It is common for people living with diabetes requiring multiple daily injections of insulin to miss an injection. Now a new technology called a smart insulin pen (SIP) can capture information on how often this occurs. The SIP records the dose and time an insulin injection was given. Although not currently widely available, these new pens will soon become common. In a new study, researchers used a SIP connected to a continuous glucose monitor (CGM) to look at the consequences of missed insulin injections on glucose profiles from a CGM.
Smart insulin pens and glucose profiles
In this study, 64 adults with type 1 and type 2 diabetes taking multiple injections of insulin each day used a new type of SIP with a CGM for 12 weeks. For the first 6 weeks, participants could not see their CGM data (masked period). In the last 6 weeks, they were allowed access to this information (unmasked period). The research took place across 6 centers in the United States.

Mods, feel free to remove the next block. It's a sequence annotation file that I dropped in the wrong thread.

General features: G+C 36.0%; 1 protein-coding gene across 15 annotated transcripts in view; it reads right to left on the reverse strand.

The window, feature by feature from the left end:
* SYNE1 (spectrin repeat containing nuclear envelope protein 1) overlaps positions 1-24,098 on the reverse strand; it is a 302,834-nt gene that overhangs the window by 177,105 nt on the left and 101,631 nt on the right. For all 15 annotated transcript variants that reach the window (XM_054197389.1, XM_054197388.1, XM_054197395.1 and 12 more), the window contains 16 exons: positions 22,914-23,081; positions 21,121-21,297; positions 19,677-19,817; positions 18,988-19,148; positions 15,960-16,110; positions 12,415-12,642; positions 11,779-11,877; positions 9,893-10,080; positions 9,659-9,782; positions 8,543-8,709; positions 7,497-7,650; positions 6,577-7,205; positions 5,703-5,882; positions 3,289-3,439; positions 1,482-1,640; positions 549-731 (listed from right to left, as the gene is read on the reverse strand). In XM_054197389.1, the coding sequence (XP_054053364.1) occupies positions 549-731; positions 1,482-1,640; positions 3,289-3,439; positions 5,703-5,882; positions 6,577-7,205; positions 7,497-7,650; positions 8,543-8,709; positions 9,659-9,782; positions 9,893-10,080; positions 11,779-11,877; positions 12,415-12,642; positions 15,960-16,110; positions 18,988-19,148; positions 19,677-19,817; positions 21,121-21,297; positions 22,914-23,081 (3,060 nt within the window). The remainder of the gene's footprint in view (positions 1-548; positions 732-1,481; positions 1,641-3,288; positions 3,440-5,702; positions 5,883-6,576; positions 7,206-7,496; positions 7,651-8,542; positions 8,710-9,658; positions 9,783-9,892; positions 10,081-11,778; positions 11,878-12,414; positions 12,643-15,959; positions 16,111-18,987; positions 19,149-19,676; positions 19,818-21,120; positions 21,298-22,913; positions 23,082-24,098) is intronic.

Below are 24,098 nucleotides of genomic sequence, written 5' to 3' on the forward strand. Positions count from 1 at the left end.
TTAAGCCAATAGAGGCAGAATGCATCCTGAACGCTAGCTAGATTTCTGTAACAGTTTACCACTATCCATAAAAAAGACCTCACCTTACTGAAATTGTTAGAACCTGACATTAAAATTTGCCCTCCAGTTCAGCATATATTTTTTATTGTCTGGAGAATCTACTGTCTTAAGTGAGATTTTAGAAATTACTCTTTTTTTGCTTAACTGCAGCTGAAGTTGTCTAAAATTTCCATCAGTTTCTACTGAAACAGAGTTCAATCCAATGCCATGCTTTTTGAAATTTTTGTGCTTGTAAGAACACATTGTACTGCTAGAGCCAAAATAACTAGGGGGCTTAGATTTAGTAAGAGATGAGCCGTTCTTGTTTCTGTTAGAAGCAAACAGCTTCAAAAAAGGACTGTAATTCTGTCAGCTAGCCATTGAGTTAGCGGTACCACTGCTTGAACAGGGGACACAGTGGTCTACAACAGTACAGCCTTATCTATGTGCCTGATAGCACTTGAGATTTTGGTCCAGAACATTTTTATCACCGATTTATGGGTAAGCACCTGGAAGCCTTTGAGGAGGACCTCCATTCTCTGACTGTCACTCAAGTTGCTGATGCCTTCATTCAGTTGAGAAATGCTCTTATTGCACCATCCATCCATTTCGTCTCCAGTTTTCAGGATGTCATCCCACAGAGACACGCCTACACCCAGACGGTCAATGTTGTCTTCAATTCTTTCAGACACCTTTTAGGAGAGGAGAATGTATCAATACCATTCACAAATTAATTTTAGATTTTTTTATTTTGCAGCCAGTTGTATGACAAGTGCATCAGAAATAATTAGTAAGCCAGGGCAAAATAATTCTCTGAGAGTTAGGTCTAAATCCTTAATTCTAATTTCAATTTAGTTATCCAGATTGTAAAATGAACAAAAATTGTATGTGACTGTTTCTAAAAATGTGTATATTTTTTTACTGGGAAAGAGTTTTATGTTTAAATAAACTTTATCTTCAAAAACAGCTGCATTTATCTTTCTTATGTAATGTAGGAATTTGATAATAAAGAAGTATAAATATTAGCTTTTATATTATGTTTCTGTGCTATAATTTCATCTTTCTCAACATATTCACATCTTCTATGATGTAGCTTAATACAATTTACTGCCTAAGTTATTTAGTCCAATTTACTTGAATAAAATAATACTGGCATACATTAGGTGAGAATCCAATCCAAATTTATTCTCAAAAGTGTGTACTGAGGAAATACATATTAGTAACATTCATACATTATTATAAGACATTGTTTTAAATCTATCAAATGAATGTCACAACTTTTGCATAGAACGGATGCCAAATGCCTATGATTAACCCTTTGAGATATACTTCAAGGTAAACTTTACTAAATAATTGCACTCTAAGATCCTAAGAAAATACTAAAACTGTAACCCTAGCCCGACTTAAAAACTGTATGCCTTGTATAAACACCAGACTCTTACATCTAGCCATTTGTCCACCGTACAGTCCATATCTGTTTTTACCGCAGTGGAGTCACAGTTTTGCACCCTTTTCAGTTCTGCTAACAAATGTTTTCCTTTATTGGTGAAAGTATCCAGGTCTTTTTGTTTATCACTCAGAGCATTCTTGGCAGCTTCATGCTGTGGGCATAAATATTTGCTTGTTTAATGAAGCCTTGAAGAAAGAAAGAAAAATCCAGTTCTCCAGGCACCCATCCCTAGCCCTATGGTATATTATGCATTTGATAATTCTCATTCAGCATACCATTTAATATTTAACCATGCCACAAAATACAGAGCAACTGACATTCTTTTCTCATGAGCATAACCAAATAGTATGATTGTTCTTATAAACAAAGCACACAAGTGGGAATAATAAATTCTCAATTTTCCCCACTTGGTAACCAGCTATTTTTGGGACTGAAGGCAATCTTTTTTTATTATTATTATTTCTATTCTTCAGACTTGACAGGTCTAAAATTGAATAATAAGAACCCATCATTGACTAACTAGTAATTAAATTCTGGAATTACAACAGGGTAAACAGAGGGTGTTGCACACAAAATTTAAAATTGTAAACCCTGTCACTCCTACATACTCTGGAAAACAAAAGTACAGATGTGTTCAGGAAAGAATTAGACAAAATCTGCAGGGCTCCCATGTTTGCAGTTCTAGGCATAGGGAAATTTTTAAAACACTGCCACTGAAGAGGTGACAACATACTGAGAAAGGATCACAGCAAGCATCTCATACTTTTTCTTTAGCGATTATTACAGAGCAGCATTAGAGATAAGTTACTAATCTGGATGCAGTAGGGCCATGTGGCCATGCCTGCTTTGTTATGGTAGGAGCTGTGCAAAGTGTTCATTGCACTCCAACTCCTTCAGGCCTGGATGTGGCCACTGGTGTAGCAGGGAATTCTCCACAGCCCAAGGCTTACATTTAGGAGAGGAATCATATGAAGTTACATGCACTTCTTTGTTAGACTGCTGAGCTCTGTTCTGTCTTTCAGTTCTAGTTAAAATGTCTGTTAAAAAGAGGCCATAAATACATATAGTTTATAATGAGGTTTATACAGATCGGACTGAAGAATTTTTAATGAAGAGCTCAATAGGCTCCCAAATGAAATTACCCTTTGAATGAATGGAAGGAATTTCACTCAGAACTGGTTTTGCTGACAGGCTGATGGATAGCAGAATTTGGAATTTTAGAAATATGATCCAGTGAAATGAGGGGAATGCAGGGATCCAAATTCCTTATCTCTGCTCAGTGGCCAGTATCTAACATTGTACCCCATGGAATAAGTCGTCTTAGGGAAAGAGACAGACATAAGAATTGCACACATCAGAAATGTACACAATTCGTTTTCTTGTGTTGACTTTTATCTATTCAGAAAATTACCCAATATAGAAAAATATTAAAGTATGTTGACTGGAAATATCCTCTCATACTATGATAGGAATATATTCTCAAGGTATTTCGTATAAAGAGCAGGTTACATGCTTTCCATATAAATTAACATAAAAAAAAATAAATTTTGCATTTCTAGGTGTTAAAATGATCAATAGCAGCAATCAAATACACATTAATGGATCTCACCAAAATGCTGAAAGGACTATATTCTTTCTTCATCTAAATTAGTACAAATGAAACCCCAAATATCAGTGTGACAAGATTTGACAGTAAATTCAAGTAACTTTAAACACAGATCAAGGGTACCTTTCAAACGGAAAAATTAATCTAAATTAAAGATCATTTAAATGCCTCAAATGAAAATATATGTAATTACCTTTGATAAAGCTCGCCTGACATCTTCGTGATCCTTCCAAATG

Missing insulin is common and affects CGM results
Participants missed an average of 22 mealtime insulin injections doses a month during the masked period. This number decreased once they had access to their glucose data in real-time after unmasking. During the unmasked period, glucose levels were improved compared to the masked period, with more time spent between the target range of 70 and 180 mg/dl (from 42% to 49%). From the masked to the unmasked period, glucose levels above and below target improved along with HbA1c levels (from 8.8% to 8.4%). Fear of low glucose levels appeared to be related to missed injections among people with type 2 diabetes, but not for people with type 1 diabetes.
The data from these smart insulin pens may be used as the starting point to uncover factors that affect the number of insulin injections and what happens to glucose levels for insulin-treated individuals.
Photo by Latino Diabetes